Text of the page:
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Students switch campuses for classes

Anneliese Woolford | Wednesday, November 12, 2003

As both Saint Mary’s and Notre Dame’s campuses prepare for spring 2004 course registration, students are encouraged to pursue options that may not be available at their respective college. What is not offered in one curriculum may instead be offered just across the street through the co-exchange program.

Although the program has existed between the two schools since the 1960s, even before Notre Dame became a co-ed institution, many students are unaware of the opportunities it presents.

“The only way that [students] really know about it is if they read the schedule of classes book and see that they’re able to take classes there,” said Laura Spaulding, associate registrar at Notre Dame. “If they can’t find the kind of courses they want here, they tend to go to Saint Mary’s.”

According to Saint Mary’s Registrar Lorraine Kitchner, the first indication that Saint Mary’s students receive of the co-exchange program is during the recruiting stage. In meeting with prospective students, admissions counselors at the College let them know what is available in terms of courses existing at both schools.

Once students begin taking courses at Saint Mary’s, awareness of the program is presented using other methods.

“Through advising … students are prompted to take a course by an advisor or a department chair, depending on their interests,” Kitchner said. “If there’s something of interest that we don’t offer, advisors will encourage them to look at Notre Dame.”

While there remain exceptions in certain situations, registering for courses through the co-exchange program is relatively consistent at each school.

At Saint Mary’s, students fill an “Intent to Register for a Notre Dame Course” form at the Registrar’s office. The registrar then obtains a PIN and ID number for the student, in addition to a date and time enabling them to register on Notre Dame’s IrishLink program.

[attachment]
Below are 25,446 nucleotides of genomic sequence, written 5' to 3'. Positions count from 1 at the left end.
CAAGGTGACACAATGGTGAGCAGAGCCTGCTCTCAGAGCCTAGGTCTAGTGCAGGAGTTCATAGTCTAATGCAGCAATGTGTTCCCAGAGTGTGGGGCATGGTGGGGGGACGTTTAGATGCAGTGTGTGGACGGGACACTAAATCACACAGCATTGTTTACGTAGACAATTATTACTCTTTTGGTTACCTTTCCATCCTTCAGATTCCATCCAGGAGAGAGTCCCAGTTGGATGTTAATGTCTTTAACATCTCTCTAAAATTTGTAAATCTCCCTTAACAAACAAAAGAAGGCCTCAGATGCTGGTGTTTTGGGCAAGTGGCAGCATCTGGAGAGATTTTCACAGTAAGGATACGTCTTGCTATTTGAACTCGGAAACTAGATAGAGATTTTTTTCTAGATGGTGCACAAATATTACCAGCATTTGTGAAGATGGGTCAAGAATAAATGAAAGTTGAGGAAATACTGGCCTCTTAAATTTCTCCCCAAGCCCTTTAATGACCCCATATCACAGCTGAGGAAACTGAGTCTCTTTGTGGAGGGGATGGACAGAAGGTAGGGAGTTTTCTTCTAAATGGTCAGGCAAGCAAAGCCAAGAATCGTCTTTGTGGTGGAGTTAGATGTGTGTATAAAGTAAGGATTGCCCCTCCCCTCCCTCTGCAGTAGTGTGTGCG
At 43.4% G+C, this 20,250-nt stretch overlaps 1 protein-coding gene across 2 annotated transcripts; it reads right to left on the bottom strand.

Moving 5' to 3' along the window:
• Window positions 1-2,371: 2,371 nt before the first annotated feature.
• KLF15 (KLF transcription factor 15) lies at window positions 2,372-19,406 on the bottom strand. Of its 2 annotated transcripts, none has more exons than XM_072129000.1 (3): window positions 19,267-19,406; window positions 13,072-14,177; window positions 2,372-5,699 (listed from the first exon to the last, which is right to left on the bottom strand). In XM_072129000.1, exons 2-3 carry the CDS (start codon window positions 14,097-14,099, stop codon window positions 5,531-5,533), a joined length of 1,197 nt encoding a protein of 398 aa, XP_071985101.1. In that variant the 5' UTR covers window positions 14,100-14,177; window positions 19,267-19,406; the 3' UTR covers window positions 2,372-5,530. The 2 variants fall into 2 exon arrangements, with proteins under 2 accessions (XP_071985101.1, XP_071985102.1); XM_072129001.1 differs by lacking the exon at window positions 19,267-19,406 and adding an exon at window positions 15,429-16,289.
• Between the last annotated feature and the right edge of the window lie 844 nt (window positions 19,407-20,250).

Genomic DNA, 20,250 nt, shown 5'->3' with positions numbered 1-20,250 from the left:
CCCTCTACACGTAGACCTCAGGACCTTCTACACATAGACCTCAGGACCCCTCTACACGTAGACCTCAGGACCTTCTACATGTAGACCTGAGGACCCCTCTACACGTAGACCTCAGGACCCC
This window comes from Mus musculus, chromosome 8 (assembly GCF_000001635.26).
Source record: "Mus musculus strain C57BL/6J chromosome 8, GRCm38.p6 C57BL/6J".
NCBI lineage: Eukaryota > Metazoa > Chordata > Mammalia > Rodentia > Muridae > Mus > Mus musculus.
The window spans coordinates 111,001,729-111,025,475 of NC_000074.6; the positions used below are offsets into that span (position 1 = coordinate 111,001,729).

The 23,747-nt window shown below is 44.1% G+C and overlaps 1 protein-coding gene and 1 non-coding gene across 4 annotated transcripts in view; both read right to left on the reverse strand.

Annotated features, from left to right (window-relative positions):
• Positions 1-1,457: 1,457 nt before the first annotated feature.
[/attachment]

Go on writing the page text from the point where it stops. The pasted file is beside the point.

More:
Notre Dame utilizes a similar approach. Students wishing to register for a course at Saint Mary’s must fill a “Saint Mary’s Intent” form, located in the Notre Dame Registrar’s office. However, instead of registering online as Saint Mary’s students do, the form is simply forwarded to the Saint Mary’s Registrar’s office where it is manually entered into the system.

The guideline established by both schools allows students to elect one course in the other’s curriculum per semester, aside from seniors who are allowed two.

“We have exceptions on some occasions though,” Kitchner said.

Difficulty arises for students when prerequisites are needed to enroll in a given course. They must then receive permission from the professor or department the course is offered in and have an exemption form approved.

Although issues like this remain possible, both registrar’s offices are attempting to make the co-exchange program run as smoothly as possible. “[Notre Dame] is going to be using the same software system at some point, and I think it’ll be easier to exchange information,” Kitchner said.

Both Saint Mary’s and Notre Dame give registration priority to their students and schedules around class years.

“Saint Mary’s students are dispersed throughout the whole registration process, yet they would not be keeping a Notre Dame student from getting another time,” Spaulding said. “We send Notre Dame students through the scheduler first and then Saint Mary’s students.”

The same applies across the street as Notre Dame students follow Saint Mary’s in the registration process for each class year.

Unlike Notre Dame, where there is no set limit on how many Saint Mary’s students are in classes, Saint Mary’s varies its limit according to department.

“We have the ability to control how many Notre Dame students get in each class, but others are just open,” Kitchner said. “Each department has the discretion to limit the number of students that they want from Notre Dame.”

Some of the most popular courses offered at Saint Mary’s include those in theatre, dance, religious studies and education. “I’ve really enjoyed taking classes at Saint Mary’s,” said senior Amy McFarlane. “Though it’s an inconvenience to travel back and forth, I don’t regret it for a second.”

McFarlane is a double major in education and psychology at Notre Dame, yet must take the majority of her education courses at Saint Mary’s since more are offered in the program there.

“I know that the education program at Saint Mary’s is great, and unless Notre Dame can offer a comparable program, I would choose to go to Saint Mary’s,” she said. “If for some reason Saint Mary’s didn’t allow it, then I think that it is a program Notre Dame would have to create, because it is an important field of study.”

Overall, most students on the two campuses don’t mind sharing courses. With credit hours and grade points calculated equally into their transcripts, they choose to see the positive in the co-exchange program rather than look for the negative.

“Taking advantage of courses offered by both colleges only expands our education, and the chance to experience certain courses should be available for everyone interested,” said junior David Purcell. “Perhaps a preference could be granted for students of the college, but I don’t feel that Saint Mary’s presence takes away from anything. If anything, it only adds to the quality of the classes.”